Universities – Elitist but nevertheless fair?

The Excellence Initiative pursued by Germany’s federal government has acted as a catalyst in stimulating and accelerating the process of differentiation in the German university landscape. Critics fear increasing polarization between “elite” and “mass-market” institutions. Marius R. Busemeyer, however, sees opportunities arising from this development – and explains why and under what conditions the process of differentiation may, in the long term, improve the efficiency, as well as the fairness of the German education and employment system.

 

The German system of education and training provides another example. Here it is generally the case that the actual content conveyed through training and study is more important than the reputation of the educational institution. Companies expect to be able to employ the young people who graduate from this system immediately after they have completed their training as prime and productive workers. In contrast to the university sector, however, in the case of vocational training, the two dimensions overlap. In other words, it matters both what one learns (for instance, mechatronics or hairdressing) and where one learns it (for instance, with Mercedes or the salon around the corner).

Thus, here, too, there exists a clear hierarchy that sends unambiguous signals to employers: training with a major industrial company ranks perceptibly higher than training acquired in a small shop. The existence of this effective sorting and signaling mechanism has done much to ensure that, for long periods of time, the transition from training to employment in Germany has been much simpler and faster than in countries with undifferentiated, mostly school-based systems of vocational training (as in France or Italy).

In the field of university education, there has thus far been no unambiguous and transparent hierarchy of learning institutions accepted by all sides. Certainly, there have been subliminally communicated and generally established attributions of status frequently associated with the traditions of a university. Heidelberg, for example, stands for law, Aachen and Karlsruhe for mechanical engineering. The undifferentiated higher education system must also be seen against the backdrop of the historical development of Germany’s universities from an elitist group to one tailored to mass consumption: prior to the expansion of the education system in the 1970s, when the ratio of students was low and there were fewer universities, the signal effect of a university degree was sufficient in itself to facilitate smooth transition to employment.

After the expansion in education, as the market became swamped with graduates touting grades, the signal effect of a university qualification progressively diminished. A university degree, even with good grades, is no longer enough to beat off the competition or secure access to elite positions. Where the education system sends no unambiguous signals, there is considerable risk that companies will base their appointments on secondary criteria.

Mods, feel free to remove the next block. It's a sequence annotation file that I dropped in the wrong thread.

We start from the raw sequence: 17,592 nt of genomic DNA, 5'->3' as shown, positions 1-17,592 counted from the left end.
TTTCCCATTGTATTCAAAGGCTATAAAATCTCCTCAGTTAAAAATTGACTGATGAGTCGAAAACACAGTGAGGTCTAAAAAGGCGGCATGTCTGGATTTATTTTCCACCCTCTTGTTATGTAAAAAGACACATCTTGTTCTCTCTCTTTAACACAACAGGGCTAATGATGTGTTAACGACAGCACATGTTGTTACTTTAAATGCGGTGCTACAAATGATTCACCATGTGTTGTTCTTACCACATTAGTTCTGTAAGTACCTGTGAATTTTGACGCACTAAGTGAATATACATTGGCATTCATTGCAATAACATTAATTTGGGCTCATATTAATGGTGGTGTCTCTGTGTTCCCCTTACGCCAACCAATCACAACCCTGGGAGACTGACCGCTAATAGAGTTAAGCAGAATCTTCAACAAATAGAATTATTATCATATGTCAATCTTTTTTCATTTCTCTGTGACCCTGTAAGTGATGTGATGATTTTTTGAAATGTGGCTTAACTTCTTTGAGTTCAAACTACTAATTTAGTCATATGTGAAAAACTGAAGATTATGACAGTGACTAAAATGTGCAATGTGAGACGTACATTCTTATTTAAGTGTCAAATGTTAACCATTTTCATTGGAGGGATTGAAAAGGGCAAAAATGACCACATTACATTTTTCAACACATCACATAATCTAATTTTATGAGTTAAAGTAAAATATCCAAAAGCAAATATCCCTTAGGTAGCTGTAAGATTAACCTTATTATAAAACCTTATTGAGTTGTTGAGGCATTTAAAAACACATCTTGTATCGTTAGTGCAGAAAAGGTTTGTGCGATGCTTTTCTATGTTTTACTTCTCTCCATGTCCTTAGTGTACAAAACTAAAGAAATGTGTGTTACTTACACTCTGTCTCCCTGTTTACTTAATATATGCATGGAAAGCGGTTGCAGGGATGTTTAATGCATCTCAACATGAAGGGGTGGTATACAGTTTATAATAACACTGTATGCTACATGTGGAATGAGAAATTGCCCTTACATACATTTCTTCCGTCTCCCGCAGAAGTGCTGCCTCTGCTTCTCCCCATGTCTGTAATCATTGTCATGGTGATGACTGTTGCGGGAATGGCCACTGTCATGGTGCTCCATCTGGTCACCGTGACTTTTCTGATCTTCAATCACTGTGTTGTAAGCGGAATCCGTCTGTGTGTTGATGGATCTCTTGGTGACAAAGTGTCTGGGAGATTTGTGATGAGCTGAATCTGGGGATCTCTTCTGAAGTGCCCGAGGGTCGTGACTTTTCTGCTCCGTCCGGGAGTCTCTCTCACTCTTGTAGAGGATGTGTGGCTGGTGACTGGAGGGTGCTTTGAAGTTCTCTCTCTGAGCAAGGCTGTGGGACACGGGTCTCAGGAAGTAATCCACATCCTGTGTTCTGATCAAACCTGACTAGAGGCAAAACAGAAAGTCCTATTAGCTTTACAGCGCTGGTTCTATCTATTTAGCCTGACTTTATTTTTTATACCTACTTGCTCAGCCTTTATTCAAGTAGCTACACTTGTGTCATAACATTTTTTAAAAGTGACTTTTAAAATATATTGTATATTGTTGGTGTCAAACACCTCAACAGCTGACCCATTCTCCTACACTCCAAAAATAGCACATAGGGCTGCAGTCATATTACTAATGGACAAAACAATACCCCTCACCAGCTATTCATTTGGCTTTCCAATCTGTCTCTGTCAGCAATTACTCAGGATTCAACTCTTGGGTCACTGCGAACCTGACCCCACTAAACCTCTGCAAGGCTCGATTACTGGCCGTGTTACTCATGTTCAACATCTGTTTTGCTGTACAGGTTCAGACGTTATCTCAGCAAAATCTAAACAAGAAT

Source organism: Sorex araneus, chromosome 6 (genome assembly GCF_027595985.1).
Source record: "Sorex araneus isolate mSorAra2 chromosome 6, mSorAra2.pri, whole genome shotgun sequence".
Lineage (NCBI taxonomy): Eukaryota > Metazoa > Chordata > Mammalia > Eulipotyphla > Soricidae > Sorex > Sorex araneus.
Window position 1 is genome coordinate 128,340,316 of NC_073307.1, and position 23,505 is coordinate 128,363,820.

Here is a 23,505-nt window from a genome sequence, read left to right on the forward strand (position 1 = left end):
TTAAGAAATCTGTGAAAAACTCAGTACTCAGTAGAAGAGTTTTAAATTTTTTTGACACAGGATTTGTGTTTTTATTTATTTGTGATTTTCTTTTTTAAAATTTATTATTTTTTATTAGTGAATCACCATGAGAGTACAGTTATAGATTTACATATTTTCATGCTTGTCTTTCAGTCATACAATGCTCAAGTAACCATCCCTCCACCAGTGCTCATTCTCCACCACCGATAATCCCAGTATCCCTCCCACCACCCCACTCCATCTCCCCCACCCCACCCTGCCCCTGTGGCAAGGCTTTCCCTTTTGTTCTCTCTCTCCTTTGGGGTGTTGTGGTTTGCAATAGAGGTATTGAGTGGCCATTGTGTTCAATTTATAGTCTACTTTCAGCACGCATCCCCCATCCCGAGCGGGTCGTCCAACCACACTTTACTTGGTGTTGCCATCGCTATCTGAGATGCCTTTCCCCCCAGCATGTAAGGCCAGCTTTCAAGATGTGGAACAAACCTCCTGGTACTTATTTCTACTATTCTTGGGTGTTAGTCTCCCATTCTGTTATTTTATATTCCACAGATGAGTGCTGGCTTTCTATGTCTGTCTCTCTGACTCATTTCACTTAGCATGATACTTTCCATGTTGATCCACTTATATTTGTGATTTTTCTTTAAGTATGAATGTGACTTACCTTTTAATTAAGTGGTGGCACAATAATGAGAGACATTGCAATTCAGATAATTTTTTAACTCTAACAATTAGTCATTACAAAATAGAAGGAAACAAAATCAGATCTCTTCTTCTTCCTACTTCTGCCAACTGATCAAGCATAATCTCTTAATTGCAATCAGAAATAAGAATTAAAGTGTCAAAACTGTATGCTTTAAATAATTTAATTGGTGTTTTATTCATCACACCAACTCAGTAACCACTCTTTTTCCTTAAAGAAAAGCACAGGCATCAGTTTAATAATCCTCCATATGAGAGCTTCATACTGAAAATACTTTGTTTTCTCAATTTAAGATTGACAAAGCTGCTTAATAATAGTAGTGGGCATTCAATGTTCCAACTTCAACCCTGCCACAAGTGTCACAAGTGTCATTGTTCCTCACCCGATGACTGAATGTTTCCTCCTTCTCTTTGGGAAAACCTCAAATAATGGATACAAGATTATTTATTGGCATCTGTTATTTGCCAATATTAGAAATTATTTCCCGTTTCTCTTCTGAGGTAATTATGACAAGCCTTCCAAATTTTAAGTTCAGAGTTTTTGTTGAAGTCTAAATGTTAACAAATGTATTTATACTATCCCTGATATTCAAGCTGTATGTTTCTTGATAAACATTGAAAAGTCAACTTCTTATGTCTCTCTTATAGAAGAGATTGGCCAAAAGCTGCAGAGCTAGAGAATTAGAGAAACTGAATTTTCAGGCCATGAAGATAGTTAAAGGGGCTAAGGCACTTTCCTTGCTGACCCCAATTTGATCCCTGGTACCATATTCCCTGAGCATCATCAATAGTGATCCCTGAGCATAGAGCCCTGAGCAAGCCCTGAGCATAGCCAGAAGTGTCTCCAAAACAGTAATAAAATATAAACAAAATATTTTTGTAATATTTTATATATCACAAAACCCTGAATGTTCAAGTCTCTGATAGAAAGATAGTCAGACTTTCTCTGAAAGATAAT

In his studies of the composition and origin of Germany’s business elite, Michael Hartmann has established that access is not based on performance actually achieved or qualification requirements met, but is oriented very strongly toward soft factors, such as the right disposition, subliminally communicated behavioral codes or simply personal networks. These factors make it systematically harder for those attempting to ascend from lower strata to penetrate elite business circles, which is why, even by international comparison, Germany’s business elite must be regarded as a particularly tight-knit circle.

Universities must become more open

To the extent to which a differentiated system of higher education establishes transparent, credible signaling mechanisms, access to employment will be oriented toward these signals. Those who make it to an elite university are likely to enjoy the best employment opportunities. Is that a problem, or progress? It should be regarded as progress provided that three conditions are met:

First, a reform of the higher education system must be accompanied by reform of the secondary school system. If higher education is to become a central mechanism of social advancement, access to universities must be broadened. Specific mechanisms to be implemented in the medium term might include abolishing the Hauptschule (roughly, junior high school or secondary modern) as has just been initiated in the Rhineland-Palatinate, and improving the transmissibility between vocational training and university education.

Second, the core of the higher education system must remain in the public sector and accessible to all. Even if the universities are given full autonomy in their selection of students and proceed to charge moderate tuition fees, “American” conditions are not to be expected in either the short or medium term. The chronic lack of finance from which public-sector universities are suffering cannot, however, be eliminated solely through tuition fees. A resolute finance offensive on behalf of public universities becomes all the more urgent as private alternatives increasingly establish themselves and employ economic selection mechanisms (truly high tuition fees), which raise the barrier to high-quality university education.

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